abstract idea of justice that no one is responsible for.
And so you kind of let some unnamed actor, some
unnamed subject off. And what I do with languages show

(24:37):
you how high the stakes always are when talking, when
using any language, the stakes are always high. And so
to understand that any time you open your mouth that
there is the stakes. This is life and death for
any of us whoever. It changes the way you interact
with the world. And an immature reaction is to not

(24:59):
want to engage, to say I'm just not going to talk.
It's not only immature, but it's an irresponsible way because like,
your brain is still doing the work, so you're still
thinking the thoughts. But once you start to put language
out into the world and you can see what that
language does, that's when you can begin to revise and interrogate, well,
why did I say it that way? Is there another

(25:19):
way I could have said it? And so what those
language barrier lectures are doing is is equipping people who
need this language the most with the understanding of the
language that they use. And it's oh, someone's always using
against us, and where a lot of times the victims
of language because what that language does is that we

(25:39):
read that language passively, we internalize it passively, but then
it actively works on our brain. So it's literally like
every day we go on the computer and we're clicking
spam accounts, like literally like expam, Like we're clicking all
these things, We're clicking fake news sites. We even read it.
The virus is already in our computer and is working
its way through our fouls. And then when we say

(26:01):
something to somebody else, we just said that thing we
read and then it's a where did you read that?
I can't remember? Who wrote that? I don't know. So
it's like information is getting passed through these filters and
none of us know who to hold accountable. And so
that's what the language lectures are doing is it's challenging
people to take an active role and active participation in

(26:22):
their in their language. You know, I'm thinking about um,
the depths of this lack of accountability in language. And
you know, when you put the object the target in
a sentence and put them in the driver's seat, essentially
make them the subject. Make George Floyd the subject of
his own murder, right, or make black people the subject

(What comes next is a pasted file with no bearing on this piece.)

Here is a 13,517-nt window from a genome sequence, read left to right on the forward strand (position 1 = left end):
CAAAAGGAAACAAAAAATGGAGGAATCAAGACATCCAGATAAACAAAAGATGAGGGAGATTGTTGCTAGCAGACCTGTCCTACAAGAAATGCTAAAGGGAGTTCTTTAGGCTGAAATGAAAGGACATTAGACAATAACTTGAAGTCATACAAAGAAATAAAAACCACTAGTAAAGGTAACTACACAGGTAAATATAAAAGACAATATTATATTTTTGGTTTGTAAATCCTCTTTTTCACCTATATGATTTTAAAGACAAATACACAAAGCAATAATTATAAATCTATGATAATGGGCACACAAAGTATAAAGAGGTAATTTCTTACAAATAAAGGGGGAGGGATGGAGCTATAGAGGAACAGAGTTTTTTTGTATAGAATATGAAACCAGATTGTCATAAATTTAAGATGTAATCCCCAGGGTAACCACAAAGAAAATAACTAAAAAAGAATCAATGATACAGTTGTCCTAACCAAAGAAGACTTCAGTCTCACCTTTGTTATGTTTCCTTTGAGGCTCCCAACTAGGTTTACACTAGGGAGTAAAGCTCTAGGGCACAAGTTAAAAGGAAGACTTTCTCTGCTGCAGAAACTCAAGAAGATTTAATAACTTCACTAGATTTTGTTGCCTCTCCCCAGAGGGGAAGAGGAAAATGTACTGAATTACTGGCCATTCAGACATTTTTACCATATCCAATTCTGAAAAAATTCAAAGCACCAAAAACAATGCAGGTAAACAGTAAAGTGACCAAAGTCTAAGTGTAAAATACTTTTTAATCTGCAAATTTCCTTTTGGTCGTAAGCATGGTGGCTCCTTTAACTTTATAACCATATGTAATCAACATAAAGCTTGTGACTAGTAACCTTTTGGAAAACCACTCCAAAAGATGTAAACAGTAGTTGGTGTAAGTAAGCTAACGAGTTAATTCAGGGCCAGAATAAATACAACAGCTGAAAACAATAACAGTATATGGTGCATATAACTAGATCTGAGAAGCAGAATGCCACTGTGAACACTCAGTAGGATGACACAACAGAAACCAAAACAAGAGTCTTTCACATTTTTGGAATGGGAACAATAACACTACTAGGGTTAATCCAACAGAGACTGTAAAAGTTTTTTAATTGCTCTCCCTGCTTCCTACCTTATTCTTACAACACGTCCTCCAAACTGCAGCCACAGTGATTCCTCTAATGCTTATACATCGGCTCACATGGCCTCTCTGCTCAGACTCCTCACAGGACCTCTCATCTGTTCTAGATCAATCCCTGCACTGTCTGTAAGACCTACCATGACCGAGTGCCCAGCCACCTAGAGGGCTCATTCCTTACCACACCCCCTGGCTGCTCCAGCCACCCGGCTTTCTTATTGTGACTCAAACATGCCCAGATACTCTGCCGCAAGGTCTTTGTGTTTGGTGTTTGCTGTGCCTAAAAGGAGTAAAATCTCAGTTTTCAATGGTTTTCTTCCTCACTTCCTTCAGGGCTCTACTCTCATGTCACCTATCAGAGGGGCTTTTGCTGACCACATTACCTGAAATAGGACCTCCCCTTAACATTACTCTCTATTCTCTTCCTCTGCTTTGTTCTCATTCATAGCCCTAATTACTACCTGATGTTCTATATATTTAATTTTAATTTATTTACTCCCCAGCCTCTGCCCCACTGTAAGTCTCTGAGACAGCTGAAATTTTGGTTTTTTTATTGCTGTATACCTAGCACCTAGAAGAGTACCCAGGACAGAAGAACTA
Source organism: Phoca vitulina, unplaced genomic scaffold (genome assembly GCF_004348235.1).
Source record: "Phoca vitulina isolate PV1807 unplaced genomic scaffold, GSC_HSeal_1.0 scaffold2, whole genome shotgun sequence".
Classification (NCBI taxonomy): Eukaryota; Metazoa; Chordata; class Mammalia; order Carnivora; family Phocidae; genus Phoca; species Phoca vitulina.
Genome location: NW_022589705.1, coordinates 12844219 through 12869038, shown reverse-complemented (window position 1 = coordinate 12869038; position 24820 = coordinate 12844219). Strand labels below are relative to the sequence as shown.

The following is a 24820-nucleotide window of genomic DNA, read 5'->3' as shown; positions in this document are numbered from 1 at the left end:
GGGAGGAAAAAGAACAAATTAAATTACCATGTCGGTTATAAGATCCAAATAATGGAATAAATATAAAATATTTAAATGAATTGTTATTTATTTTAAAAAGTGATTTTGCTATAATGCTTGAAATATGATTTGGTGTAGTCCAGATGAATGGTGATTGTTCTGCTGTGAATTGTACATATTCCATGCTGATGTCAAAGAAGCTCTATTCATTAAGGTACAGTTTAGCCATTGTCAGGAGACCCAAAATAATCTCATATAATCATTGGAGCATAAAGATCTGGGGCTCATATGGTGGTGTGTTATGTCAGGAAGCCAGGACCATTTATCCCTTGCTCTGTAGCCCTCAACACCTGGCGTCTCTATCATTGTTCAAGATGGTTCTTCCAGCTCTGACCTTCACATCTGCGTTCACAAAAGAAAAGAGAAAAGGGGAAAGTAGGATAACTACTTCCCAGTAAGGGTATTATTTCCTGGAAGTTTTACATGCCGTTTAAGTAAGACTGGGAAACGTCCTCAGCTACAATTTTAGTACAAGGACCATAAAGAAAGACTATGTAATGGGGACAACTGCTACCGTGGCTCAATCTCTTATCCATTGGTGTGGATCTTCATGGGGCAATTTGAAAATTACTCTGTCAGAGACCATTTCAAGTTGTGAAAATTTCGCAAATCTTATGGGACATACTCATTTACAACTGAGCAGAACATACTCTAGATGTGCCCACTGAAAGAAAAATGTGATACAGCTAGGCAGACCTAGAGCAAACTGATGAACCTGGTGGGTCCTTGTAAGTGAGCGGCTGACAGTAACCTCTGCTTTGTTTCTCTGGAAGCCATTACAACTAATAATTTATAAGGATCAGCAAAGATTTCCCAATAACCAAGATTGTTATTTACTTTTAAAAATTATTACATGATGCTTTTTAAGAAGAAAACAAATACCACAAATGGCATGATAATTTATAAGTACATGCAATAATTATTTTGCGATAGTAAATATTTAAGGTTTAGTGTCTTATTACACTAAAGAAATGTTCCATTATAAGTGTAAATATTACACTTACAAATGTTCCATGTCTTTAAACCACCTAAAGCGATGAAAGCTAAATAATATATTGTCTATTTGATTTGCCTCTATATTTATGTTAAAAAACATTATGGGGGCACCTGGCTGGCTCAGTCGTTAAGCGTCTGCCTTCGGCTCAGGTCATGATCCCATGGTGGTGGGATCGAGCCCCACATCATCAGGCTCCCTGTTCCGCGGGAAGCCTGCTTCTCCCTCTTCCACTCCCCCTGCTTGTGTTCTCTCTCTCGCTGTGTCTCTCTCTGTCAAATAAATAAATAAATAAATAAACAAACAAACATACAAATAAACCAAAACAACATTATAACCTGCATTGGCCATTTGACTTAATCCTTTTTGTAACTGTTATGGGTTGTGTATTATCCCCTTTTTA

(26:46):
of our own optimization. Black people die at Black people
are more vulnerable Black like, what is wrong with these
black people? They can't get anything together there, They're destroying
themselves dramatically. And so even those who are doing the

(27:06):
great social science work and trying to get that message out,
the message is being perverted. In no, hold up, that
was passive. There you go, those who deliver information unto us,
especially in the media, sometimes even us ourselves, are holding
the objects responsible for their own demise, holding people responsible

(27:29):
for their own even in your framing, right, it's not passive,
but that that very right are holding? Think how different
and more powerful is holding right? Because when you say
are holding is a state of being, it's a perception. Right.
The person who is solely responsible for what they say
is how art is moving this world. So the reason
why art is such a fundamental threat to this American

(27:54):
empire we have because art is the only language that
we have. Through comedy, through music, through literature, through film,
through painting, through every meeting we have. An art is
one of the few things that challenges us to hold
the people in power accountable. Anything that functions outside of
the arts, the businesses, the law of the media, it

(28:17):
functions to maintain those power structures by being passive. Right,
it goes well like I don't want to be sued,
and it's like, so, because you don't want to be sued,
you're not going to tell it like it is. Well,
I don't want to be sued. But every day we
do that work as artists, we put ourselves out there.
I'm just as vulnerable as being sued as New York Times.
But I've accepted with the stakes of my language, that's

(28:40):
what I'm willing to do, to create a language of accountability.
That's one of the reasons why I like when you
read the media, understand that the media is not on
our side. And when I say on our side, what
I mean is if you are on the side of
holding systems and people who create systems accountable, because systems
don't create themselves, right, we're talking about the people who
uphold systems accountable, and you're on the side of accountability.

(29:04):
A media publication is not functioning on its own. It's